- Here Comes Darrell by Leda Schubert, illus. by Mary Azarian. Houghton Mifflin, 2005.
Darrell is so busy helping his neighbors in a rural Vermont town with their seasonal chores that he neglects his own barn. When the roof blows off, his neighbors return his kindness with a barn raising.
- Houses and Homes by Ann Morris, illus. by Ken Heyman. Mulberry, 1992.
Photographs and minimal text, which mostly describe actions, allow children to see and discuss different types of dwellings throughout the world. This story invites a rich discussion of the various types of homes Maine children live in.
by Inch, The Garden Song by David Mallett, illus. by Ora Eitan. HarperCollins, 1975.
Lighthearted watercolor drawings illustrate the words of the song by Maine songwriter and performer, David Mallett.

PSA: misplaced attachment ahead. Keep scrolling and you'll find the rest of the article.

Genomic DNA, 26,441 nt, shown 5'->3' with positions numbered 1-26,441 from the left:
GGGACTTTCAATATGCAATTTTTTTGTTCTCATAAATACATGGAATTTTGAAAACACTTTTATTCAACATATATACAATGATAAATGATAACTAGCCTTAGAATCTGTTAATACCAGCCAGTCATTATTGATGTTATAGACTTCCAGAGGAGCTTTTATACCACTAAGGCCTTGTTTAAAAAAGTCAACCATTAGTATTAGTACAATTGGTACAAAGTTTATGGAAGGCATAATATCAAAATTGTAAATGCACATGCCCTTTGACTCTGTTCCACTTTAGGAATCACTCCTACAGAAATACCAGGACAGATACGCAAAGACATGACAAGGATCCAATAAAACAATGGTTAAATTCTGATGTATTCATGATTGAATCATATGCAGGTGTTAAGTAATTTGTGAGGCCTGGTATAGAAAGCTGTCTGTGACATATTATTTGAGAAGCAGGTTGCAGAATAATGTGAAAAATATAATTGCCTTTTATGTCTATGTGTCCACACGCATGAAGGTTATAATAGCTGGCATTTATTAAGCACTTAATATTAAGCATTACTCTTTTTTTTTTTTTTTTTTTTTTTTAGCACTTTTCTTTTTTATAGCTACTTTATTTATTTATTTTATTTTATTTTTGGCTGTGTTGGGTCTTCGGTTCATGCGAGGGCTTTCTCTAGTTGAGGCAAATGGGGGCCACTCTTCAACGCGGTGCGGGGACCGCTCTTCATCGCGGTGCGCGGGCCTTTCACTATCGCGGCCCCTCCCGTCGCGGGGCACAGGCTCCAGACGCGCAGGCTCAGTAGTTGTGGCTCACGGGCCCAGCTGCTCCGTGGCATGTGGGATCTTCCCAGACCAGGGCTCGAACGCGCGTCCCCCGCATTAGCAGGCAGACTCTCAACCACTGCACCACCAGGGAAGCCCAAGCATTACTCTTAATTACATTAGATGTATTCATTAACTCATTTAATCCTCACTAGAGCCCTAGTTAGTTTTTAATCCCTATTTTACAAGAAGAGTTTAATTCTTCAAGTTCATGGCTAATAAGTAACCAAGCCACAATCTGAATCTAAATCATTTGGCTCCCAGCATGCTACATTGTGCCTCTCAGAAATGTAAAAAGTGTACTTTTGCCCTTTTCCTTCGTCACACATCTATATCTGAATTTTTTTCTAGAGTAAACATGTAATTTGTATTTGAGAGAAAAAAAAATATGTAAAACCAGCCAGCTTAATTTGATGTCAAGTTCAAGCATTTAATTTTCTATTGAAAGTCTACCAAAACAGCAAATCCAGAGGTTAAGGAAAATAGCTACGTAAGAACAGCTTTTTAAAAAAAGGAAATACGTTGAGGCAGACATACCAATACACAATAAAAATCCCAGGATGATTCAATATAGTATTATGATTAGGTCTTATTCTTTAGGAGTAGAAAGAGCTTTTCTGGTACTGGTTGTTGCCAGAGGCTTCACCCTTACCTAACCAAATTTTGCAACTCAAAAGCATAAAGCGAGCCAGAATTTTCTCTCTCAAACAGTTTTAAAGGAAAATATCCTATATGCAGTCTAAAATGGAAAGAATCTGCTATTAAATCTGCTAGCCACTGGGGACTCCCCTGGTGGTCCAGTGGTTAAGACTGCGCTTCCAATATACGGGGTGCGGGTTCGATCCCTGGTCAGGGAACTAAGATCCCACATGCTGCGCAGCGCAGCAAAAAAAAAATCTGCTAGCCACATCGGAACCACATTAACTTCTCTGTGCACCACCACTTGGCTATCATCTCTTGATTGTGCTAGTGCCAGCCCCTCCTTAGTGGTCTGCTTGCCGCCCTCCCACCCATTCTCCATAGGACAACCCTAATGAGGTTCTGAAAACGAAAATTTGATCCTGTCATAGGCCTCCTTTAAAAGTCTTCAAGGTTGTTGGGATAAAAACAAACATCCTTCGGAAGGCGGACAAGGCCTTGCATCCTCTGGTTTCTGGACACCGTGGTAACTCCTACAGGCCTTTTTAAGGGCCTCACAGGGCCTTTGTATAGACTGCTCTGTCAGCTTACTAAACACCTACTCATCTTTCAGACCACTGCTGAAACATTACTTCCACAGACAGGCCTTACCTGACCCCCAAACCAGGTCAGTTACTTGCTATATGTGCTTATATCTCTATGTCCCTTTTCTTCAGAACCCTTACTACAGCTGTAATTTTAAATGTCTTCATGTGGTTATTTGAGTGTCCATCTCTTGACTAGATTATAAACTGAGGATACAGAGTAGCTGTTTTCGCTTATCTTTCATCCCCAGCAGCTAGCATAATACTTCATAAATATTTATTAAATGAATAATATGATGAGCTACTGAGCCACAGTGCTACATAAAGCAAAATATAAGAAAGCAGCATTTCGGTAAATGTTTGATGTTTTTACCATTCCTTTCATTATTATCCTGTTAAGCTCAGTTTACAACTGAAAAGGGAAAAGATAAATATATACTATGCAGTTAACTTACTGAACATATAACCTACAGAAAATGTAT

- It Looked Like Spilt Milk by Charles G. Shaw. HarperCollins, 1947.
Using white shapes on a blue background, the author creates simple, vivid images of the forms a cloud can take. After looking at this book, children may be inspired to watch the sky and come up with their own “cloud-pictures.”
- The Lotus Seed by Sherry Garland, illus. by Tatsuro Kiuchi. Voyager Books, 1993.
A moving tale of a young girl who flees Vietnam and makes a new life in the United States. Passing down the memories and stories connect new members of the family to their history.
- Lunch by Denise Fleming. Henry Holt, 1992.
A mouse nibbles his way through a rainbow of fruits and vegetables. Children have a chance to guess what he'll eat next before the food is named.
- Machines at Work by Byron Barton. HarperCollins, 1997.
Very simple text accompanies bright illustrations of a multicultural construction crew. Both men and women are depicted demolishing an old building and beginning a new one. Kids love the great pictures of construction machinery!